Effective Management is Key to Inside Sales Results
Do you ever suspect that your approach to inside sales management isn’t producing up to its potential?
Inside sales managers need to know where to look to make the best impact on results. We recently shared eight factors for sales managers to increase the inside sales pipeline. Since then, readers asked for more insight into the key factors that help a company improve results. So here is a new in-depth look at four places to target management focus to grow your pipeline.
1) Active Management: Inside Sales Management Needs to Provide Specific Skills and Time to Manage Effectively
Management must offer the skill and availability to guide inside sales, in all its complexity. Inside sales teams traditionally perform two functions within an organization. One consists of generating high quality leads for the salesforce. The other takes care of managing and closing deals in a given territory or account.
Managing each role requires a specific skillset. The manager tasked with the lead-generation function must provide daily oversight. Results depend on this person’s ability to work with the voluminous nature of data involved in generating high quality leads.
The manager responsible for meeting a revenue quota must be adept at managing to the number. However, the person also needs to have time to interact with the inside sales representatives one-on-one.
Often, an organization can improve performance by stepping back to make a targeted assessment. Look at inside sales productivity relative to the time and the skillset that the management team is providing to the inside sales force.
2) Compensation: Make Incentives Relevant to Functions that Individuals Perform
Compensation motivates behavior. However, the desired behavior of your inside sales representatives will be different, depending on their roles.
If an inside sales representative’s function is to generate high quality leads, compensation needs to add incentives to improve the quantity and quality of leads, according to the way your organization measures them. Make the tie between performance metrics and compensation clearly understood. Your metrics may include revenue achievement in the supporting territory, and MBO’s such as SFA usage. Your goal is to design a component of compensation that works as a lead generation incentive.
Alternatively, the primary function of your inside sales representative may be to achieve a sales quota. In this case, check how well your compensation, such as commission, clearly rewards success in reaching sales quota.
3) Training: Specialized Training for Specific Roles and Activities is Necessary
New hire training should cover your company, your business culture, and the responsibilities related to the specific functions the new employee is to perform. It should also clearly define the individual’s job functions and the relevant metrics that your company uses to pay incentives and compensation.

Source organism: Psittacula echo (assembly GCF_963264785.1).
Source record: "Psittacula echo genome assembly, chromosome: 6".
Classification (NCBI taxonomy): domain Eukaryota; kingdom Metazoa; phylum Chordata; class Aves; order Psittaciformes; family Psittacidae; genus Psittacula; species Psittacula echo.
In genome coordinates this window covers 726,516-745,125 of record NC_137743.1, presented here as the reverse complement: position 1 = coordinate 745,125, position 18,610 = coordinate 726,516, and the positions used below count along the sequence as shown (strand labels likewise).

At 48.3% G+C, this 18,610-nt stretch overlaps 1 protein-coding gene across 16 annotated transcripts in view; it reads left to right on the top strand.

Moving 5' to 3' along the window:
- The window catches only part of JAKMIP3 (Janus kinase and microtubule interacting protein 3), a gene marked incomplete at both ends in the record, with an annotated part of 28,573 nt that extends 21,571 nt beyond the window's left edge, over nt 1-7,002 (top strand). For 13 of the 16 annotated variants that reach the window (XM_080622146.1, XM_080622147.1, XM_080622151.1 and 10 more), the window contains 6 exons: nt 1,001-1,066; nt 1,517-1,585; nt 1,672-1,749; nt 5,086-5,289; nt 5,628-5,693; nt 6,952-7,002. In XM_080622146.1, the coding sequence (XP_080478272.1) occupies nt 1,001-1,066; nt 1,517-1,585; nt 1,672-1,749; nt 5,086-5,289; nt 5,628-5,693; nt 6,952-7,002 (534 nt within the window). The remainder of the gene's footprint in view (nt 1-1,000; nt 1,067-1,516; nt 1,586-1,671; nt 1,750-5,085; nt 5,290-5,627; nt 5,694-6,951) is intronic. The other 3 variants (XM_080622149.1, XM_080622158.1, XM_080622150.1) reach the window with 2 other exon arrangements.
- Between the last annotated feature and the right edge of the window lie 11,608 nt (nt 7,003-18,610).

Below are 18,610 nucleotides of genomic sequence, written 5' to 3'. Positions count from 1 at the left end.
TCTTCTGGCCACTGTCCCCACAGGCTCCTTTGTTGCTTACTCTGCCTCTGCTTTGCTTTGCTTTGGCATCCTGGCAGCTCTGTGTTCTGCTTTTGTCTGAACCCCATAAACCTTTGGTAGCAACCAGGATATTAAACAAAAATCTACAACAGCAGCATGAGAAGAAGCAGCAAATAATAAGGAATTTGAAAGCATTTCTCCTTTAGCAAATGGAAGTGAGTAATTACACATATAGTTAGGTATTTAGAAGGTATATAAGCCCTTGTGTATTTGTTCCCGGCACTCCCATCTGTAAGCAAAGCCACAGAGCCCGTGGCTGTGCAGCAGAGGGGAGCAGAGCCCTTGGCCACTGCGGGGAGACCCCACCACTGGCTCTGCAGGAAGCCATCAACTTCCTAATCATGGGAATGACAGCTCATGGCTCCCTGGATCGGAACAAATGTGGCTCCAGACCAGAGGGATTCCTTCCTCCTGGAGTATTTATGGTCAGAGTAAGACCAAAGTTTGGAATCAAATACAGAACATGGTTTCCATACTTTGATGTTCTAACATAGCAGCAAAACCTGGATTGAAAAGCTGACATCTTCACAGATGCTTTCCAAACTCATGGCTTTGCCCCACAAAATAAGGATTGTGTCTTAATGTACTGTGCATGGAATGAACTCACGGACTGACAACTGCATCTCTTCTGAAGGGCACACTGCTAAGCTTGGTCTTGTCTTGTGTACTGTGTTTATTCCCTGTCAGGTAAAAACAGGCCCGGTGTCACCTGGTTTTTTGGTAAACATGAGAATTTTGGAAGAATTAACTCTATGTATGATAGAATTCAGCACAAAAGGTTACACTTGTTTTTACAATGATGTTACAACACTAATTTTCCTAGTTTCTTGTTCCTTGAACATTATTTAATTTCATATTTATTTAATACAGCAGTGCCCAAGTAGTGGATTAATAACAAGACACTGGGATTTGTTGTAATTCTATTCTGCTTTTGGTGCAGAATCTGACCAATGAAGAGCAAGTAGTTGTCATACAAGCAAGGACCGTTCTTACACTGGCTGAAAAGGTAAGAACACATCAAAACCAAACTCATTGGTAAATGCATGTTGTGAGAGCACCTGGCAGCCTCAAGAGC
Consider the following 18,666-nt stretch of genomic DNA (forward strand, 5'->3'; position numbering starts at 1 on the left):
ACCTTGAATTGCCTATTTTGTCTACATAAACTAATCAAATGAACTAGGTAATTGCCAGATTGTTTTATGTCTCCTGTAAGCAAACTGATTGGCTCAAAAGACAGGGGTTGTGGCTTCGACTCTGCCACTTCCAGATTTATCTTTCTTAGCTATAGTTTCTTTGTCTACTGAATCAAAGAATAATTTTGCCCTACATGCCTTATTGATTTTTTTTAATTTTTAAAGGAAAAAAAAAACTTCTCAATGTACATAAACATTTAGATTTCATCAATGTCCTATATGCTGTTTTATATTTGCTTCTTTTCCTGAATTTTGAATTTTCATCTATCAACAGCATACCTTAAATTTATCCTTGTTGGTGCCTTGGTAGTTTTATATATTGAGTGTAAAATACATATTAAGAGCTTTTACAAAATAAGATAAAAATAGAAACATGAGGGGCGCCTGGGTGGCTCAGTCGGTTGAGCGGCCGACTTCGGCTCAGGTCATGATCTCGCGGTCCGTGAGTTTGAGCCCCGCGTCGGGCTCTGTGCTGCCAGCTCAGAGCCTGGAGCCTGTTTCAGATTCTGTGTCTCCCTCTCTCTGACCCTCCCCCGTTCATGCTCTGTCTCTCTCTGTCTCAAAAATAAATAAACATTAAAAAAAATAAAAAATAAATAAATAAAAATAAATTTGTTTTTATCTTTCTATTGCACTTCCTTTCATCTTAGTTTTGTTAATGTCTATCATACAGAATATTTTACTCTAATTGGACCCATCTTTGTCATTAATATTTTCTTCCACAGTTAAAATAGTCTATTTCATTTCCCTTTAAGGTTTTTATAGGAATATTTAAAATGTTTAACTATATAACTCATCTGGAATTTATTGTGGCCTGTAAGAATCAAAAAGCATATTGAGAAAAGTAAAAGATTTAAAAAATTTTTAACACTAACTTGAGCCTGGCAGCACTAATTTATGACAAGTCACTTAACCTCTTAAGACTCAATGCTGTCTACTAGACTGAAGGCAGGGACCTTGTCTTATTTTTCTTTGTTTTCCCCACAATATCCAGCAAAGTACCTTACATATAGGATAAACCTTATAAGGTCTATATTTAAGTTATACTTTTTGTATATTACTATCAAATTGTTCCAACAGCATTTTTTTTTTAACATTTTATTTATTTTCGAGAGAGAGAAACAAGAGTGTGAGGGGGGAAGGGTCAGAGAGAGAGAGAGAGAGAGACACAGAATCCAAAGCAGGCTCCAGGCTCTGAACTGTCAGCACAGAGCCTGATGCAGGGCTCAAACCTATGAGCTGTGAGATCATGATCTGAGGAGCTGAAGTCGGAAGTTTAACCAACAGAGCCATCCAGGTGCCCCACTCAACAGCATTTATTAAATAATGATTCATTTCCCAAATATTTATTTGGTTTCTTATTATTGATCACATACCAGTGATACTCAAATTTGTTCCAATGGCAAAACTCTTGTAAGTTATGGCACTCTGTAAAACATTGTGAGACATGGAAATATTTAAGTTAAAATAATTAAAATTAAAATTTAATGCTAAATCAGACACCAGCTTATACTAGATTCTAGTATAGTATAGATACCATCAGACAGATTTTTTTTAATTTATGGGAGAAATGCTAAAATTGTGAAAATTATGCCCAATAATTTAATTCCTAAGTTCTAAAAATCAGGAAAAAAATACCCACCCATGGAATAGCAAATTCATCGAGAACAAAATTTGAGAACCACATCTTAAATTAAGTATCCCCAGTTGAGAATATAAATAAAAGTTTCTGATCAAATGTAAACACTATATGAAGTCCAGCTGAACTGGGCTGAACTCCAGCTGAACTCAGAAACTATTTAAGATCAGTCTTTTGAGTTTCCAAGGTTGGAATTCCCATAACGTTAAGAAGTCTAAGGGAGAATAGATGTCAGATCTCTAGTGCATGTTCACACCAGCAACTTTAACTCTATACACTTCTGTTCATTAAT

In addition to general training, you will want to include specialized training to enable new hires to quickly perform their best in their specific roles.
It is not safe to assume that a given representative will perform equally well in either inbound or outbound prospecting (here’s more on the different skill sets for outbound vs inbound sales). Training for new hires tasked with outbound prospecting should focus on outbound prospecting, phone and email techniques, for example. An inside sales representative responsible for a quota should receive negotiation skills training.
4) Inclusion: Integrate Inside Sales Into Your Organization
Sometimes what stops a sales team from performing comes down to isolation of the sales function from other parts of the company. Sales success is highly dependent on a well-rounded understanding of the buyer. Inside sales may need wider exposure to other interactions you are already having with your customers. Are there activities that your company handles in a closed loop? This might be efficient, but opening these activities might better inform sales and allow representatives to produce better results for the company.
Your company may have workflows such as kickoffs, sales conferences and regular sales calls that typically happen for field sales only. Consider ways to involve inside sales representatives some of these activities. For example, include inside sales representatives in meetings with prospects and customers where appropriate. A field representative might bring an inside sales representative to meet a prospect that the inside sales representative identified as a qualified lead. This is invaluable to help inside sales representatives sharpen their skills and improve in delivering the type of lead your field sales teams are looking for.
Managing inside sales functions is very different from managing a field organization or a marketing team.
Here we have looked at solutions that come from focusing on four factors that impact management effectiveness: time spent interacting with the sales force, compensation incentives, the ability to give new hires specialized training, and access to new information about prospects from other areas of the company.
By looking at these factors, managers can make more productive adjustments, allowing inside sales representatives to increase your sales pipeline.